Oakland is a wonderfully diverse city, which is part of why so many of us love it.
Thursday I was over to Village Bottoms for an open house, a follow-up of sorts to a workshop at West Coast Green where people from a wide variety of backgrounds brainstormed ideas about how to recreate the area. It's gone through a lot of changes from a terminus of transcontinental railroad to a reemerging neighborhood today. Two of the biggest changes were the building of the Cypress Structure in the 1950s which cut off the area from the rest of Oakland, and its subsequent collapse in the Loma Prieta earthquake in 1989. Since then residents have been working to reshape the area. We started with a tour led by Marcel Diallo, community activist and businessman in the Bottoms:
I was also there to check out an open house for Central Station, a multi-part housing development in the area, centered around the 16th Street Station that once formed the hub of the Southern Pacific Railroad in Oakland. SFGate.com's Chip Johnson was there and has a nice write-up on the project. There are even some nice green features in parts of the development, like a living roof on the apartment building.
Nearby to the apartments and lofts are The Blackdot Cafe, The Soul Foods Cooperative Grocery Store, and other burgeoning businesses. Food and drinks for the event were provided by Linden Street Brewery, Brown Sugar Kitchen, and other Oakland businesses. There's still a lot of work to do such as cleaning up the old Phoenix Ironworks site, but Village Bottoms is looking up.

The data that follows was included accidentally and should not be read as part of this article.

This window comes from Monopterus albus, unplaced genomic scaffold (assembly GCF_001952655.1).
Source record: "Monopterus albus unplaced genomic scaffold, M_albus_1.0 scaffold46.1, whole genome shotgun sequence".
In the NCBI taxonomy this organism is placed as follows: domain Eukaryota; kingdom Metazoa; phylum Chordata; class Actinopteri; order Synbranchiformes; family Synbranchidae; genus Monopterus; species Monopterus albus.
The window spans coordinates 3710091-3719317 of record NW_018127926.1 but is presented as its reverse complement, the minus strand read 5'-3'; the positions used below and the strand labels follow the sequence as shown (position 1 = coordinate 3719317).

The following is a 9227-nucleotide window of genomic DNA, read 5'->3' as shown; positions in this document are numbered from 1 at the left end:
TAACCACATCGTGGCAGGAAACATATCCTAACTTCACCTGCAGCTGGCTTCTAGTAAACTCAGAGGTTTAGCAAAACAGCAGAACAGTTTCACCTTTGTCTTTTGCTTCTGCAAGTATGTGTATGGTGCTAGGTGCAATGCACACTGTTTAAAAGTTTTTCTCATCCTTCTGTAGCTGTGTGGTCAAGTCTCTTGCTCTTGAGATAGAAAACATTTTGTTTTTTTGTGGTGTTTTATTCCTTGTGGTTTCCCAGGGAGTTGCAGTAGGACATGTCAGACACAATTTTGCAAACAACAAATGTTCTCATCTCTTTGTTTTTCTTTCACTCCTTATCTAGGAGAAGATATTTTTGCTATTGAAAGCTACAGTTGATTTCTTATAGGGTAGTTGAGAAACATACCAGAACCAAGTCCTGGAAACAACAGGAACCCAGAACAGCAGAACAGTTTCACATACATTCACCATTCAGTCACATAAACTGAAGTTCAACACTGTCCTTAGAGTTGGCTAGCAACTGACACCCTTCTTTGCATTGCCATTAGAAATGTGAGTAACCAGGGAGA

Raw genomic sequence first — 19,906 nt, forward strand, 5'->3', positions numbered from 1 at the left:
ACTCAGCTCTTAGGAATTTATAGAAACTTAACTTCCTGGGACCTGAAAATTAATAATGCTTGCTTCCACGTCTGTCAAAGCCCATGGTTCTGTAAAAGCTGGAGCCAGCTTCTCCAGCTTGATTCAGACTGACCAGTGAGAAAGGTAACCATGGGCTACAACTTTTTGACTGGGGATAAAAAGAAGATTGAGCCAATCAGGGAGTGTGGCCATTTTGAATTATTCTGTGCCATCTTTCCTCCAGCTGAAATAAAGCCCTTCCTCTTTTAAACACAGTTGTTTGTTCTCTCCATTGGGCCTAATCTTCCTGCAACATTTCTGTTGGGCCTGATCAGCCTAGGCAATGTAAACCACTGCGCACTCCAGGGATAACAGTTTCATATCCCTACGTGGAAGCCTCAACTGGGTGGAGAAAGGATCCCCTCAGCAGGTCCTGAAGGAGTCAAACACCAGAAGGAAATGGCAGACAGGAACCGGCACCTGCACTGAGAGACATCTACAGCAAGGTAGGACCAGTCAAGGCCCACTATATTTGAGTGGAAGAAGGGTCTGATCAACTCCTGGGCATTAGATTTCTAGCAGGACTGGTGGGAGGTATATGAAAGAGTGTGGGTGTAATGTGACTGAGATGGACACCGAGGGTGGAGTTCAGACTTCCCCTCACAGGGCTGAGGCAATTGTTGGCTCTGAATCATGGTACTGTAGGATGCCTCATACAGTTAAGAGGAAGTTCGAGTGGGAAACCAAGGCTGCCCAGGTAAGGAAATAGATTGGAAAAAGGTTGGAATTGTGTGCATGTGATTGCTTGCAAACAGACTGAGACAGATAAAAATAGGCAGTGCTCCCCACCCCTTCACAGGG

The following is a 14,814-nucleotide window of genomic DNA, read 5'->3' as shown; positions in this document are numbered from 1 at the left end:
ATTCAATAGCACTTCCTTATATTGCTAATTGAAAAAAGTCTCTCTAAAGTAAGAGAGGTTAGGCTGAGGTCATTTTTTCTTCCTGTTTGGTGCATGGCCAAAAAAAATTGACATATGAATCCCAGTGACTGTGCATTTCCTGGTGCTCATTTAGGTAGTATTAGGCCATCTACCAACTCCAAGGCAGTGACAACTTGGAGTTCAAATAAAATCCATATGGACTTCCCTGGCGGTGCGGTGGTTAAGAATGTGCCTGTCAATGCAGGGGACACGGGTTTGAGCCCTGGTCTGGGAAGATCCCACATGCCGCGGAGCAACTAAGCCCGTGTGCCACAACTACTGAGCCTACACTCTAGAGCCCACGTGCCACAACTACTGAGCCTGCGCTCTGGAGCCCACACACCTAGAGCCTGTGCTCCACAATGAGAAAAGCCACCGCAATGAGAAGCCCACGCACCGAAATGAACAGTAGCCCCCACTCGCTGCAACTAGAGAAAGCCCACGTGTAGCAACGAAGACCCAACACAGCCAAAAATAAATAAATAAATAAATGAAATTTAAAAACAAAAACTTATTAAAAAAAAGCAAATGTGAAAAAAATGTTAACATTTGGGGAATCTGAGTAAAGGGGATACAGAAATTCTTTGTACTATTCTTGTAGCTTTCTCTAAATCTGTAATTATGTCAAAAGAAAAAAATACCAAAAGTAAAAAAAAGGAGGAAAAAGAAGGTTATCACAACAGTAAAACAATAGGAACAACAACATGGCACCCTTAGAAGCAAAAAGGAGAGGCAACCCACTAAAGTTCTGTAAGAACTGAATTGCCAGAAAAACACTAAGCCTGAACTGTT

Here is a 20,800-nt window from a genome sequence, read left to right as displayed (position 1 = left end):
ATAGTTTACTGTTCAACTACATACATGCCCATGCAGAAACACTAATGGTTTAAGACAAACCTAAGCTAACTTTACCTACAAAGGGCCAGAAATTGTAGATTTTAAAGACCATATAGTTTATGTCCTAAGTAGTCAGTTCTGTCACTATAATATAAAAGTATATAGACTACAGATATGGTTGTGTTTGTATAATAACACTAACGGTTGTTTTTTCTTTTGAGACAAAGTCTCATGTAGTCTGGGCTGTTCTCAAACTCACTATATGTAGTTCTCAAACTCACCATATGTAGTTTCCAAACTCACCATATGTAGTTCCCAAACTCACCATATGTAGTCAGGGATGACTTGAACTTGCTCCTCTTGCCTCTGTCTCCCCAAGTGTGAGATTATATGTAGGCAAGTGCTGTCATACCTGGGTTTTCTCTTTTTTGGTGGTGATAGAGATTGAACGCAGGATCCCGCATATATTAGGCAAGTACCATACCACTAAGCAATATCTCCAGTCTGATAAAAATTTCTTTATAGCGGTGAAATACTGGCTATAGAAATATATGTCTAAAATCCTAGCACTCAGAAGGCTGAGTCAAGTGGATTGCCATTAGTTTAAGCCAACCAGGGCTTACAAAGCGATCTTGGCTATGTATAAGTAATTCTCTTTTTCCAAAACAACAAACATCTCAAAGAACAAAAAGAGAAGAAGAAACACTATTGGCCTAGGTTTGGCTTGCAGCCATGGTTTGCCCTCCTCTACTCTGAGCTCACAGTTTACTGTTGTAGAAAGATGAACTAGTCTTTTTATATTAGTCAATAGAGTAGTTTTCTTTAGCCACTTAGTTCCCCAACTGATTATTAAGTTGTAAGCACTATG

Then last night, K and I attended an interfaith service at Lakeshore Avenue Baptist Church, 'Keeping the Faith'. People from a wide range of faith traditions in Oakland, from Jewish to Christian to Buddhist to Native American spoke about the keeping the faith towards a day when Prop 8 will be overturned. It was an amazing service, and a reminder for all that not all people of faith are against gay marriage. Oakland city council-member Rebecca Kaplan spoke about her experiences of being a lesbian and growing up in an orthodox Jewish household, reps from the Episcopal Church and the ELCA (Lutherans) spoke about recent decisions to open the churches to the LGBT community, and Sheilagh Brooks read a powerful poem about her struggles. Around the sanctuary there were banners about different aspects of the struggle and successes. We spotted one that told the story of a former co-worker of K's and her partner. And we all prayed for the elections today in Maine and Washington, that the LGBT communities in those states might have the freedoms that were briefly enjoyed here in California.